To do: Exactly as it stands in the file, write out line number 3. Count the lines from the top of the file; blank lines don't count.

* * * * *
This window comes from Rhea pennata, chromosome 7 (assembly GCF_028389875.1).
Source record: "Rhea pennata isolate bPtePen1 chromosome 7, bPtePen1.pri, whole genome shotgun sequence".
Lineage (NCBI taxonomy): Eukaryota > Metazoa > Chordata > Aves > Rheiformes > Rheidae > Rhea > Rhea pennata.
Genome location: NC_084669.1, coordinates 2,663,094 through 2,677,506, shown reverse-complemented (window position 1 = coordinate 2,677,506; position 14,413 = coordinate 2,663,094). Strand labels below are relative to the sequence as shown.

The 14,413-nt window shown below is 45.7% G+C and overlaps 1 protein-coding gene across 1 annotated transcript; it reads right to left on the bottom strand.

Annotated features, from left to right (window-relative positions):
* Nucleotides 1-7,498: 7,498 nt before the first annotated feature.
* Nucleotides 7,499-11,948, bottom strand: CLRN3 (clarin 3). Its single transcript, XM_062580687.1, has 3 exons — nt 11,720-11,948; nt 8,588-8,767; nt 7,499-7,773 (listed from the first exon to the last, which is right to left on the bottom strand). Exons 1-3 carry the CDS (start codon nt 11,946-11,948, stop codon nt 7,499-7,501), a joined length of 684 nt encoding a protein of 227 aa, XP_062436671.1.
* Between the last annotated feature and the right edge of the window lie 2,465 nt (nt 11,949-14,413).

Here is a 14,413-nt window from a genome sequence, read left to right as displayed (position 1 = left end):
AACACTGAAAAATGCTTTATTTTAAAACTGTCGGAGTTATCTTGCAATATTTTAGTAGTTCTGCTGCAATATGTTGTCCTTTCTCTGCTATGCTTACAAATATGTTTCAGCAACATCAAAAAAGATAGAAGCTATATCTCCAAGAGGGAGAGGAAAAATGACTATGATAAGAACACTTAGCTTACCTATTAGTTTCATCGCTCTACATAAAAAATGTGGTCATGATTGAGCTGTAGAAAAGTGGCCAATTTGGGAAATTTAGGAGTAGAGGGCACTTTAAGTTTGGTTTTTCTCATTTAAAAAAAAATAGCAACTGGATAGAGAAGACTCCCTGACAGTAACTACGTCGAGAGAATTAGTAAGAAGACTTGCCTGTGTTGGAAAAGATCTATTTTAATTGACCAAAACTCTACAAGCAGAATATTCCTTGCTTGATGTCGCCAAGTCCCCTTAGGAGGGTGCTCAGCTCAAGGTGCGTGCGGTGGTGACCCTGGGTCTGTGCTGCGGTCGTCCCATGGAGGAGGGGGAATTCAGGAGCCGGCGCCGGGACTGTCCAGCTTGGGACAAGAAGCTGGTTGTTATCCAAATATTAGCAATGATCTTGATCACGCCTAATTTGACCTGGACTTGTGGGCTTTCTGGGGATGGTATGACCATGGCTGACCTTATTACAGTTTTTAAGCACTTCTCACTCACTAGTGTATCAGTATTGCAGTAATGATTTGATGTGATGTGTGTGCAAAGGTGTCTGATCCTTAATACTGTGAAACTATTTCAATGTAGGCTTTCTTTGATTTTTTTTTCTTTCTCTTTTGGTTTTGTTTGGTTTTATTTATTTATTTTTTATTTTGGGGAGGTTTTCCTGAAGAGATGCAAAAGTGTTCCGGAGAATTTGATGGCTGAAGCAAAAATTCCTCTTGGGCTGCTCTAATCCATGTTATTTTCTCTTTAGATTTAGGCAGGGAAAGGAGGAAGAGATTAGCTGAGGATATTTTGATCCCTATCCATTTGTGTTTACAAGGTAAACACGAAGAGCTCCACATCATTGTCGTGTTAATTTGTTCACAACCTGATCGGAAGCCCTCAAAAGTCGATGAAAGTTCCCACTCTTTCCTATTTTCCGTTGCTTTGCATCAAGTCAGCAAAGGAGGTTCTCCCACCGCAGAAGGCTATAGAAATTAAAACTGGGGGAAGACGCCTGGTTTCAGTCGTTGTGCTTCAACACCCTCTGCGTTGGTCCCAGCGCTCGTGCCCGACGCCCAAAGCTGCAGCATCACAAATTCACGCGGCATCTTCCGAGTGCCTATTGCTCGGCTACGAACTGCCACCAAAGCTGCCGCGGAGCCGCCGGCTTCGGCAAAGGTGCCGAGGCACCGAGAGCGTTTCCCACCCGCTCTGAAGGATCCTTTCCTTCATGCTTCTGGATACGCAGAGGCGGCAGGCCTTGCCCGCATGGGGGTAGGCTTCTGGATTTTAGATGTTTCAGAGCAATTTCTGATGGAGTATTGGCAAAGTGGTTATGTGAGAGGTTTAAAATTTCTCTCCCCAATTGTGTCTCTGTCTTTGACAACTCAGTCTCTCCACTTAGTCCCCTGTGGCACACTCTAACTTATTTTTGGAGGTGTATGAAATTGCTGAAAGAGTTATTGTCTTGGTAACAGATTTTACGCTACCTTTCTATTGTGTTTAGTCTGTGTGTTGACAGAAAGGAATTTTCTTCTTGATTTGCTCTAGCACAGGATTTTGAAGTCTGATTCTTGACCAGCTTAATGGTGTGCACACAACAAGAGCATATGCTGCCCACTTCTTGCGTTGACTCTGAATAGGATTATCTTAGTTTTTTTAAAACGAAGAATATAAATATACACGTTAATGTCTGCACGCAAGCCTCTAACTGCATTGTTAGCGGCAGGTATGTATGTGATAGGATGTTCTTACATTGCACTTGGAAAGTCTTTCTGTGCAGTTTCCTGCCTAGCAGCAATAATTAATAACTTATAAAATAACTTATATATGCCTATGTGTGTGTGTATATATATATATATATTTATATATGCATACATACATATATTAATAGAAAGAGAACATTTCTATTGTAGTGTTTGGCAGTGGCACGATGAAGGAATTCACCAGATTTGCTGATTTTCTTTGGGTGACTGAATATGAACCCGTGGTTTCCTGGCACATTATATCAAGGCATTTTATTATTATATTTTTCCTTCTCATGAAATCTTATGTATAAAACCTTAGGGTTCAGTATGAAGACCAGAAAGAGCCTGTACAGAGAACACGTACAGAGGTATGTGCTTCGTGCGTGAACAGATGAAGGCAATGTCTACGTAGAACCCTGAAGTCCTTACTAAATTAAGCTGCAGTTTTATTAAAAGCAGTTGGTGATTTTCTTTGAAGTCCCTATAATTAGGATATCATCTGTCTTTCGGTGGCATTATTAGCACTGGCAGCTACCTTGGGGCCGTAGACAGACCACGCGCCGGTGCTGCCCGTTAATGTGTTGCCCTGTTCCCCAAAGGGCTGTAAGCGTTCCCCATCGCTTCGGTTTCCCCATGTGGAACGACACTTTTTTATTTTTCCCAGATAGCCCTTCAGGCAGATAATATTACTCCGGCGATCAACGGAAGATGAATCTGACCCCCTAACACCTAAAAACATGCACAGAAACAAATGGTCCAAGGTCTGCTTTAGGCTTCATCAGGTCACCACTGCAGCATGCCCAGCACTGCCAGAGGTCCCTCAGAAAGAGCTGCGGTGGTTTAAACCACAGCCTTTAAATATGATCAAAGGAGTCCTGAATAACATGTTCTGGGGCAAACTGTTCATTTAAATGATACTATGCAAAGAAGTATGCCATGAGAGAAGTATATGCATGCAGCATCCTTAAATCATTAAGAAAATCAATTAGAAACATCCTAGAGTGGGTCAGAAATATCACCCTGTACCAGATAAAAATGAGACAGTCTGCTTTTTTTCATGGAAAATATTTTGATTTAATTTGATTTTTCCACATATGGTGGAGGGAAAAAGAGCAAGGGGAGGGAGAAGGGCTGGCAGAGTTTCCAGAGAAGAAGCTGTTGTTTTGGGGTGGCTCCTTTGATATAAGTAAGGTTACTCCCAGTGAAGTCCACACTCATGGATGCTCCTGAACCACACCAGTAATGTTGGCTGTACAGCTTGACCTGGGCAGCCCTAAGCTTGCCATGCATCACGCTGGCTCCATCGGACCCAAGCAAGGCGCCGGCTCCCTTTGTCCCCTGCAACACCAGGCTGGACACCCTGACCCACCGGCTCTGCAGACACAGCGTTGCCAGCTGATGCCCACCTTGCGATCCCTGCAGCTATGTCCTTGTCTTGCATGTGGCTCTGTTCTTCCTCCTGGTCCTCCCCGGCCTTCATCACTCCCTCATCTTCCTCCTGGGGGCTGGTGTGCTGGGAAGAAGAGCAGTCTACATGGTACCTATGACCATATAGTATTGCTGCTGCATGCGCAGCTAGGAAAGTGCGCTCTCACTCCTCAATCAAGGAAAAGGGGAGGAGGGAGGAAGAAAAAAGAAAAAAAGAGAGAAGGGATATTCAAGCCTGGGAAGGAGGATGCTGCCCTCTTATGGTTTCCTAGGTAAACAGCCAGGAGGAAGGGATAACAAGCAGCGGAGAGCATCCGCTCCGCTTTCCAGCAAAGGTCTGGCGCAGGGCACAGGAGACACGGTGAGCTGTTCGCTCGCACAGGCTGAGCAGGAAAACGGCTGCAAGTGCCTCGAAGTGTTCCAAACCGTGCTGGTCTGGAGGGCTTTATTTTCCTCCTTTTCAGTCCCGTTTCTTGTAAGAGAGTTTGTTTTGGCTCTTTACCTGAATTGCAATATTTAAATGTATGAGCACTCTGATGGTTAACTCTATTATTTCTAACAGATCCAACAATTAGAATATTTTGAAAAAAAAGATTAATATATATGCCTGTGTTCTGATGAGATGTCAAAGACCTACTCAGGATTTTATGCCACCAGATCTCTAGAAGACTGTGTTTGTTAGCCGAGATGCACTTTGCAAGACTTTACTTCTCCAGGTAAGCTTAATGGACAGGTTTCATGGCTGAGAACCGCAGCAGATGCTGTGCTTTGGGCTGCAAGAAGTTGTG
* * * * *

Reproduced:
Lineage (NCBI taxonomy): Eukaryota > Metazoa > Chordata > Aves > Rheiformes > Rheidae > Rhea > Rhea pennata.